Memoirs of His Life, Writings, and Mechanical Inventions

Saunders & Otley, 1843 - 372 ページ

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329 ページ - England on very pressing business, and I have not long been returned from Paris. The hurry of preparing myself for so long a journey, at such a season, left me no time for giving you my hearty thanks, which I now most sincerely request you to accept, both for your kind letter and for the very elegant Sonnet with which you have rewarded me abundantly for my humble labours in the field of literature. I give you my word, that your letters and verses have greatly encouraged me in proceeding, as expeditiously...
34 ページ - You will observe that Savage's life is one of the volumes. I suppose it is the same which he published about thirty years ago, and therefore you will not be obliged to notice it otherwise than in the course of enumeration. In the account of Hammond, my good friend Samuel has stumbled on a material circumstance in the publication of Gibber's Lives of the Poets.
311 ページ - By Sympathy's untutor'd voice Be taught her social laws to keep; Rejoice with them that do rejoice, And weep with them that weep. " The heart that bleeds for others' woes, Shall feel each selfish sorrow less; His breast who happiness bestows, Reflected happiness shall bless.
144 ページ - You will, therefore, consider what part of your inventions I may be intrusted with. The steam-engine, I hope, may be made useful in cutting canals, and moving boats, so that it will be directly in my line of business. By the bye, I have just proved an experiment on moving boats with a fly of four parts, similar to that of a smoke-jack; thus, I find this apply the power to great advantage, and it is extremely simple.* The * It is very interesting to remark, that in this, the earliest of Mr.
57 ページ - Continent. were present, and who, it may be presumed, were better acquainted with the subject of discussion, would not admit of the possibility of such a contrivance, on account of the variety of movements required in the operation of weaving. Mr. Cartwright, who, if he ever had seen weaving by hand, had certainly paid no particular attention to the process by which it was performed, maintained that there was no real impossibility in applying power to any part of the most complicated machine, (producing...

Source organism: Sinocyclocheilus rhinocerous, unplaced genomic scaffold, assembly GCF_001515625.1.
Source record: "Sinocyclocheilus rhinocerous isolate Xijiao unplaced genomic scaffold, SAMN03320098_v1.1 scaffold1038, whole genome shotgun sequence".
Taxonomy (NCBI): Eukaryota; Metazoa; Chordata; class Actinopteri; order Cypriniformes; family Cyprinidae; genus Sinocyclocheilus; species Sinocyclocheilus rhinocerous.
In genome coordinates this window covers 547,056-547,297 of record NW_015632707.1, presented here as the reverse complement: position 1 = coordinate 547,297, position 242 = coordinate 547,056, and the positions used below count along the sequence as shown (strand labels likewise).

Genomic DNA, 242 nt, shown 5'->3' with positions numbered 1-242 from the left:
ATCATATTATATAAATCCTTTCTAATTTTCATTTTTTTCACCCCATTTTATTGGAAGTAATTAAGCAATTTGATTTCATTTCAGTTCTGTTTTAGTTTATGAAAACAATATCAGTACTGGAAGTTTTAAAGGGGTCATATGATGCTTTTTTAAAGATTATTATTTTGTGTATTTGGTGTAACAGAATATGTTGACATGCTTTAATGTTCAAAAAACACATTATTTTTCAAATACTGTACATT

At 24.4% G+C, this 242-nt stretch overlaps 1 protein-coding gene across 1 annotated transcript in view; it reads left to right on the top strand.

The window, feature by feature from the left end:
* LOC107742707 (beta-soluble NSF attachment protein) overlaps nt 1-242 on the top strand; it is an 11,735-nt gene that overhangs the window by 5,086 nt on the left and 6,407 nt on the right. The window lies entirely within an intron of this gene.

158 ページ - He has constructed a reservoir for air, which will enable eight men to remain under water for eight hours. When the boat is above water, it has two sails, and looks just like a common boat. When she is to dive, the mast and sails are struck.
245 ページ - ... 3. That sugar, supposing it to be purchased at four pence per pound (which it might be if duty free) would at the rate of four ounces per day be paid for in a return of flesh, exclusive of the advantage of expeditious feeding, and the benefit to be derived from the manure : — 4 That six ounces per day to each sheep exceeds the maximum that can be given with the best advantage to sheep of the size of South-downs : — 5. That the advantage of stall-feeding sheep altogether upon sugar and dry...
56 ページ - Cartwright being one of the company, replied to this observation, that the only remedy for such an evil would be to apply the power of machinery to the art of weaving as well as to that of spinning, by contriving looms to work up the yarn as fast as it was produced by the spindle. Some gentlemen from Manchester...
39 ページ - ... blemishes, which, should a future edition be called for, might easily be removed. And we would then also recommend to him to consider, whether his Poem, which bears evident marks of haste, might not admit of improvement in other respects; particularly one in which it is materially defective — the want of a subject to make a proper and forcible impression on the mind: where this is wanting, the best verses will lose their effect.
27 ページ - I went into the house, and found him in the last stage of putrid fever. His tongue was black, his pulse was scarcely perceptible, and he lay stretched out like a corpse, in a state of drowsy insensibility. I immediately procured some yeast, which I diluted with water, and poured it down his throat. I then left him, with little hope of recovery. I returned to him in about two hours, and found him sensible and able to converse. I then gave him a dose of bark. He afterwards took, at proper intervals,...